Friday, 13 September 2013

Archetypes and Self~Knowledge


The Icehouse Quarter, Barking
In a couple of weeks I am embarking on a series of 2~hour ‘taster’ workshops hosted by Jasmine Street Creative Lab at The Granary, Ice House Quarter, Abbey Road, Barking.[1] As I put my mind to the content of the workshops I find myself alert for and responding to the rhythms of these ingrained patterns of behaviour as they communicate via people’s vocal chords.

A voice on the telephone speaks of the saboteur inherent in each of us. This person is on the verge of venturing out from a comfort zone into the big wide world to confront the unknown. She speaks of it in terms of ‘facing her fear’ ~ the saboteur. Most of us know this feeling, it creeps up in the context of daily activity – going for a job interview, the first date with someone new, your first public speaking experience. Anxiety and a level of fear grip the pit of your stomach.

I once asked someone how he felt at the point of standing up in the House of Lords for the first time to make his ‘maiden’ speech. A polished public speaker within his own sphere of influence, this man  said ‘I felt as if I was about to @*#* myself, it was such a horrendous first few minutes, until I got into my stride, then I began to enjoy myself.  

Our four archetypes of ‘survival’ as Myss calls them – Child, Victim, Prostitute and Saboteur – invade every aspect and decision~making process of our lives. When they operate from a disempowered place, the CHILD says “I’m afraid to leave home”, the PROSTITUTE jumps in and says “You can’t afford to leave home because you are not prepared to pay the price for becoming independent; you’ll never make it on your own, so forget about it”.

The VICTIM says, “Every time an opportunity comes up for you to leave, I’ll think of a reason why it won’t work, because deep down you do not have the self esteem to take up that challenge; inside you’re just a little scaredy cat”. Then the SABOTEUR says, “I’ll use your fear to keep sabotaging all your opportunities to leave, until you get a backbone that will enable you to get past me”.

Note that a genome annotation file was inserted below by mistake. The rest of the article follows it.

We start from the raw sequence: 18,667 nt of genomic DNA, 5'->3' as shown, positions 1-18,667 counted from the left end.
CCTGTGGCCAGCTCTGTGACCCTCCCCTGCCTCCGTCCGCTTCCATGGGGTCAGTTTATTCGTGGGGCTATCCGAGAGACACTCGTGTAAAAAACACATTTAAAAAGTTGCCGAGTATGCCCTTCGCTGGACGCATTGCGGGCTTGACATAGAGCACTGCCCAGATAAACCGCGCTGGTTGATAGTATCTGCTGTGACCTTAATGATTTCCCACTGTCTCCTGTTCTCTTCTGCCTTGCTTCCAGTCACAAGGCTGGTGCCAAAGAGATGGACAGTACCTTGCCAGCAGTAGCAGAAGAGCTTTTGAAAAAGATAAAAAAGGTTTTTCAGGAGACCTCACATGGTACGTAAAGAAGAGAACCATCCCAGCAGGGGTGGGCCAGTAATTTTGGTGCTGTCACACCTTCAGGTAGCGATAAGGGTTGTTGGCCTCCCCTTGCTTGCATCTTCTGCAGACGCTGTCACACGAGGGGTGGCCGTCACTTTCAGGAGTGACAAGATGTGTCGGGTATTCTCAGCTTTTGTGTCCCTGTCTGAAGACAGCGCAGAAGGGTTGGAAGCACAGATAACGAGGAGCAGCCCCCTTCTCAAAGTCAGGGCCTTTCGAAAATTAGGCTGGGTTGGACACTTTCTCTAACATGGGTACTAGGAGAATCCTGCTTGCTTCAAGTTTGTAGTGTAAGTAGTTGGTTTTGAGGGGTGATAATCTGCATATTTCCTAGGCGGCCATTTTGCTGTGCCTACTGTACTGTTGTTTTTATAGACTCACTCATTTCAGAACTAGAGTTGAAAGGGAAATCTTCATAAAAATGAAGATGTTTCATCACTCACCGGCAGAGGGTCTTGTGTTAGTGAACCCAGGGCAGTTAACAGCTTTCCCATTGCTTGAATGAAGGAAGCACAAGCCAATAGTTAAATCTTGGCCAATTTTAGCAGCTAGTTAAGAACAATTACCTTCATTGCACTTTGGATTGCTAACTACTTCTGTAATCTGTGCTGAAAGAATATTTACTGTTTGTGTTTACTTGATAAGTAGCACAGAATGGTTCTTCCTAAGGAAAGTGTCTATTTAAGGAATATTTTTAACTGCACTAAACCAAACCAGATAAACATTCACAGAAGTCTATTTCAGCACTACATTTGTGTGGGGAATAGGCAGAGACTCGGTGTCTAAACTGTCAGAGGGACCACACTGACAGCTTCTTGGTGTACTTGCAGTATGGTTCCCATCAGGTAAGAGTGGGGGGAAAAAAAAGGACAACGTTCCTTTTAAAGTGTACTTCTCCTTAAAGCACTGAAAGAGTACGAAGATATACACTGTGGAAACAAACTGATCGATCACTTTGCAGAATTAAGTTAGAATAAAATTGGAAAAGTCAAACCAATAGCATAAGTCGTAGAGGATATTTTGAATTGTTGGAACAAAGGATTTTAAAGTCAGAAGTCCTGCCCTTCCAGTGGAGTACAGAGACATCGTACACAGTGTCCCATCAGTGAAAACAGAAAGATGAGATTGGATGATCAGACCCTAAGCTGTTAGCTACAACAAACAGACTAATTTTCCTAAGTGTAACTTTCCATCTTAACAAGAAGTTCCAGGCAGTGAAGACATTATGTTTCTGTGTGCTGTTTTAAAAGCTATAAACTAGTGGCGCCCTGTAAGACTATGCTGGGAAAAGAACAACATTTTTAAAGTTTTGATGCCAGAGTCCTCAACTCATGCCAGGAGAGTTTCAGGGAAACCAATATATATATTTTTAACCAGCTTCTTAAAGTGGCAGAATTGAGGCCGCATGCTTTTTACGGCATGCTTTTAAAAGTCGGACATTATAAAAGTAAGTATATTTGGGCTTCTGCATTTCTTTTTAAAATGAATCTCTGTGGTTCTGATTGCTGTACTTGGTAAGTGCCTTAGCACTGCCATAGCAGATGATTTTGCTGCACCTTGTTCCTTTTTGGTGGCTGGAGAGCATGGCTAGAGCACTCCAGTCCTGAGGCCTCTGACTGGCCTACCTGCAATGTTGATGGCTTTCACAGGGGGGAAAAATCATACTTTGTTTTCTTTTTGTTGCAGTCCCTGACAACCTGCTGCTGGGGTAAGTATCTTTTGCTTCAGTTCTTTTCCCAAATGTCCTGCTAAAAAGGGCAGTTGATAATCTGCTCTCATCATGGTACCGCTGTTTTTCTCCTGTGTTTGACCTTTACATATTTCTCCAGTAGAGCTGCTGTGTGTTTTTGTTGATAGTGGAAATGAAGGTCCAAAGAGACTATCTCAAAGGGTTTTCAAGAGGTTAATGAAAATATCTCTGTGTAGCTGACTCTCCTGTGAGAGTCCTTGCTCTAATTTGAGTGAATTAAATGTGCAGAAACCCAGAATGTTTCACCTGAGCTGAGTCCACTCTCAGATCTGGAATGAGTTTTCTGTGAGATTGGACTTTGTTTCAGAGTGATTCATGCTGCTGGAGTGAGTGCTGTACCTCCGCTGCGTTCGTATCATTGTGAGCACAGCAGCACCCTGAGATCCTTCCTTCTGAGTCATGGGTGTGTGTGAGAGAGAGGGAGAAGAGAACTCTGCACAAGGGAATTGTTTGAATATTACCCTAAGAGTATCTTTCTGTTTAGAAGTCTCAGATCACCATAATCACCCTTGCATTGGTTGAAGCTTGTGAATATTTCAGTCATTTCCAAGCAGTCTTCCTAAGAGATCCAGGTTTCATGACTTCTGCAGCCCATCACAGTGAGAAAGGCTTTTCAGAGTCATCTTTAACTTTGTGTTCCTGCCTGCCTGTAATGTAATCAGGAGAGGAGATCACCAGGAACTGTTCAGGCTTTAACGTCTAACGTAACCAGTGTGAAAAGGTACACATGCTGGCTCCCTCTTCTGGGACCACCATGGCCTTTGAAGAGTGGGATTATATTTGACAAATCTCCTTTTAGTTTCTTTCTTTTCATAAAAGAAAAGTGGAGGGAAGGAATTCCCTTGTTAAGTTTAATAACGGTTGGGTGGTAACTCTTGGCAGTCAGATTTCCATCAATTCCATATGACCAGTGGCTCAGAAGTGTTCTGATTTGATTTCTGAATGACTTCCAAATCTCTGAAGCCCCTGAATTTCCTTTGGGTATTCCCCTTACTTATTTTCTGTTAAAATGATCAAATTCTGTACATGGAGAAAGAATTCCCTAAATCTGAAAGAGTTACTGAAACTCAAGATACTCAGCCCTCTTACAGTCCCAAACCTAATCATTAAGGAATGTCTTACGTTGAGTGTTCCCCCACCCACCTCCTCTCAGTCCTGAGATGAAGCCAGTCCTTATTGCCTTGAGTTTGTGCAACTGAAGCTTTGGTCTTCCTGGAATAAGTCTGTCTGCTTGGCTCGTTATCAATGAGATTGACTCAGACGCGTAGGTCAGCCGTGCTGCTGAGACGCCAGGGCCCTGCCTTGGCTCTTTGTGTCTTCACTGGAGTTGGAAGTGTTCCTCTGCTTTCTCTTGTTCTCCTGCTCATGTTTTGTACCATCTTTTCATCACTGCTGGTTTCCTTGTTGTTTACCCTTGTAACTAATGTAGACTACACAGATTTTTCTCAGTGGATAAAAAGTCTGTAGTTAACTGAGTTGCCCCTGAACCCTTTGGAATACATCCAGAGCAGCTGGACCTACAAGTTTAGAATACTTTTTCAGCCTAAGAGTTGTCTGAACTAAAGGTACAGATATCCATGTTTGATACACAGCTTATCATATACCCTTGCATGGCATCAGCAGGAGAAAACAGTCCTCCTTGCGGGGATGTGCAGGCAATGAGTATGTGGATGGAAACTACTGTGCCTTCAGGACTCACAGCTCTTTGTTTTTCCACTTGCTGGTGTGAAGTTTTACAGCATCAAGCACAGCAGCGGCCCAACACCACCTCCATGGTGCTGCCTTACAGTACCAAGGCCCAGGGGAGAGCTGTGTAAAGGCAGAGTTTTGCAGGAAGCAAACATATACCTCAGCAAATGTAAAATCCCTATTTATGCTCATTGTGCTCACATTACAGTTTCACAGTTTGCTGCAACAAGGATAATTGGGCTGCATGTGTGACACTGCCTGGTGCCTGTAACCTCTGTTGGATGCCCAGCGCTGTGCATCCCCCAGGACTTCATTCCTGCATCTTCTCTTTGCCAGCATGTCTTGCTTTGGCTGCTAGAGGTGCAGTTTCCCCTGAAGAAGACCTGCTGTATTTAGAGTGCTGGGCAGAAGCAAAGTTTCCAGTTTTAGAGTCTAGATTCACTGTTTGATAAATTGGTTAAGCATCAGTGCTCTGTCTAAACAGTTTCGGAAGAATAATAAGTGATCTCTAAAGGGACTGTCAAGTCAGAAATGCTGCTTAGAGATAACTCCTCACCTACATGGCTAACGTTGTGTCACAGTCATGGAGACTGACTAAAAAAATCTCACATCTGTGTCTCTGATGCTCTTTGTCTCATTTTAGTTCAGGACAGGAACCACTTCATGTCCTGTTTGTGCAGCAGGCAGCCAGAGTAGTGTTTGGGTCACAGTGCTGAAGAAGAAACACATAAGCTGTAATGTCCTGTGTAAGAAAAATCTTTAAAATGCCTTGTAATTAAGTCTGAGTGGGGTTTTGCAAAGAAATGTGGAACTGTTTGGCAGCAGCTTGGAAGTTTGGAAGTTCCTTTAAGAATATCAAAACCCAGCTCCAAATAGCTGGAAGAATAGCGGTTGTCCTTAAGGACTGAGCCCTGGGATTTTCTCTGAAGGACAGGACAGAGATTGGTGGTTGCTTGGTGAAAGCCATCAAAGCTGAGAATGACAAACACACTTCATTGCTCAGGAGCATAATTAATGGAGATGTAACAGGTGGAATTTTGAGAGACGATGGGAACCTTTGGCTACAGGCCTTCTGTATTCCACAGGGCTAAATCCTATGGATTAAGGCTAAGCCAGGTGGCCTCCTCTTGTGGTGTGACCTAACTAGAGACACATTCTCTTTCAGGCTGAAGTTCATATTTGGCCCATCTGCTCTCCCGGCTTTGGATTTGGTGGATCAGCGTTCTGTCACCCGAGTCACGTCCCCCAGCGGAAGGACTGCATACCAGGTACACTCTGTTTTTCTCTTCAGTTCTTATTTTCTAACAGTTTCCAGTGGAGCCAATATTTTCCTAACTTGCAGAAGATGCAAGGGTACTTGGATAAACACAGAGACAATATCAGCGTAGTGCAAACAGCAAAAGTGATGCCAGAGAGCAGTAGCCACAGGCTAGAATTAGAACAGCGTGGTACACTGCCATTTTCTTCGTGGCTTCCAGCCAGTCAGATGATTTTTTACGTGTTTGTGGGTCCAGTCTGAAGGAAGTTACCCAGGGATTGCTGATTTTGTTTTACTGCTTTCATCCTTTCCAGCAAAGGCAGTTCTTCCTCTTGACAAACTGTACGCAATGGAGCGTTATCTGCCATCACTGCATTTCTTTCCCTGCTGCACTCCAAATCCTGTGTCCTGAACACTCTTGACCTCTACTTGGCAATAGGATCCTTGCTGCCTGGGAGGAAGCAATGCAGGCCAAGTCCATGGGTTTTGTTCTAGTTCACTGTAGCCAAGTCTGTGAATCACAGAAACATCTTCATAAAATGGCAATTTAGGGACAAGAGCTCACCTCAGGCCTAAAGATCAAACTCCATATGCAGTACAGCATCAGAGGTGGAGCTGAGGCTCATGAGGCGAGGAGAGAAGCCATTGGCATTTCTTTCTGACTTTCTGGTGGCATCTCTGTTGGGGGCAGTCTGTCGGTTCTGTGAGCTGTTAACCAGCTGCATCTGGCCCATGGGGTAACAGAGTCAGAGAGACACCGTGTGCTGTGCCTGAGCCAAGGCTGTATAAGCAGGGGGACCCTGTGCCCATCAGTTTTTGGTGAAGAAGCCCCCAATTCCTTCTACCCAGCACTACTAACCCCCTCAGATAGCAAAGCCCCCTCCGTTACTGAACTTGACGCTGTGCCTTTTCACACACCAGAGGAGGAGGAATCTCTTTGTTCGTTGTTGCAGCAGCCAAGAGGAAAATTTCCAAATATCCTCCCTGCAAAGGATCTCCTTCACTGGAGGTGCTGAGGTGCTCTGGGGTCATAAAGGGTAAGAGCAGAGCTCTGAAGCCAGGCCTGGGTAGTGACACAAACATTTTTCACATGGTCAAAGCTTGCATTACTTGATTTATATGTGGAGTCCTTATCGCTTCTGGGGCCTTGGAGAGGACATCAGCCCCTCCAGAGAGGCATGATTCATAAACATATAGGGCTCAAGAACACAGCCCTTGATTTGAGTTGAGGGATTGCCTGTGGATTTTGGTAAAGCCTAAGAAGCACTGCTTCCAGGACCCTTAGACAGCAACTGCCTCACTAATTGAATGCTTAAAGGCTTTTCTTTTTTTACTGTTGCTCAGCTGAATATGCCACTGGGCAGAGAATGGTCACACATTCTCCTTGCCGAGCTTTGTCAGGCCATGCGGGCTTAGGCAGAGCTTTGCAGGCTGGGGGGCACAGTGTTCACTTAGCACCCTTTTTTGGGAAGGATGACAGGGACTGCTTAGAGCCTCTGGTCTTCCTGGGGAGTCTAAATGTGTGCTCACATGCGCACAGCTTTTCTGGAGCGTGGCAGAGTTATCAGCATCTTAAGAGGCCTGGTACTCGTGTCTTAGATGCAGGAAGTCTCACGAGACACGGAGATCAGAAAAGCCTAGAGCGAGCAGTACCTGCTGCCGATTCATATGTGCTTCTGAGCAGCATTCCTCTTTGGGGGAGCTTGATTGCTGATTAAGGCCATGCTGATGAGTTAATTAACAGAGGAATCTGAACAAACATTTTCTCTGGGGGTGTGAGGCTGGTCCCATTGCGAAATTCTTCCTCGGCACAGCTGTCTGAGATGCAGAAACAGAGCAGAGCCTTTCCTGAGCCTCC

The four of them coerce, inveigle, influence and convince us to stay within our comfort zone, or ‘home’, whatever that may mean, so you never discover and explore new horizons, until you develop that backbone. "Leaving home" can mean going away from all that is known and familiar; anything outside of culture, tribe, religion, habitual behaviour, as well as home town or country.

Yesterday I came across one particular archetype expressing itself through the vocal chords of a stranger I met at a social event. Something about this person impinged on my awareness as we passed each other, going in opposite directions in a room full of people. Next thing I knew there she was sitting on my table and soon we were deep in conversation. It turned out that Janice (not her real name) hailed from Chicago – one of my favourite cities in the United States, and where I spent considerable time from the beginning of 2005 to the end of 2006. She also lived a short distance away from where I did my training with Caroline Myss. She is interested in the development of young people, regeneration and community, as I am.

I gave Janice a leaflet for the workshop and responded to her curiosity about it all. The daily engagement with aspects of personality has become as familiar to me as breathing. My daughter who is a Kinesiologist (muscle testing to identify imbalances in the body) often tells me that people's bones and muscles talk to her as she passes them on the street because they are in such distress. A closer look reveals a cricked neck or back, or hips out of alignment. The body has been pushed into compensation mode and we do not even notice when it is under stress until it turns into something much more serious that needs medication or surgical intervention. 

So it is with archetypes, they speak all the time and are waymarkers if only we could hear and understand. Not only had Janice’s Heroine archetype propelled her that very day to get on a bicycle and ride all the way from South London to Essex to attend a community event, it had also taken her from ‘home’ to unfamiliar shores to seek a different experience.
Journey of personal empowerment

The Heroine’s ‘passion for a journey of personal empowerment’ will take up the Saboteur’s challenge and bolster the prostitute's ability to survive without selling out; assures the child that it is okay to be adventurous and encourages the victim to develop the self~esteem to stand fearlessly in the world.

I wondered whether Janice knows of her Heroine's existence. Acquiring self~knowledge changes lives.

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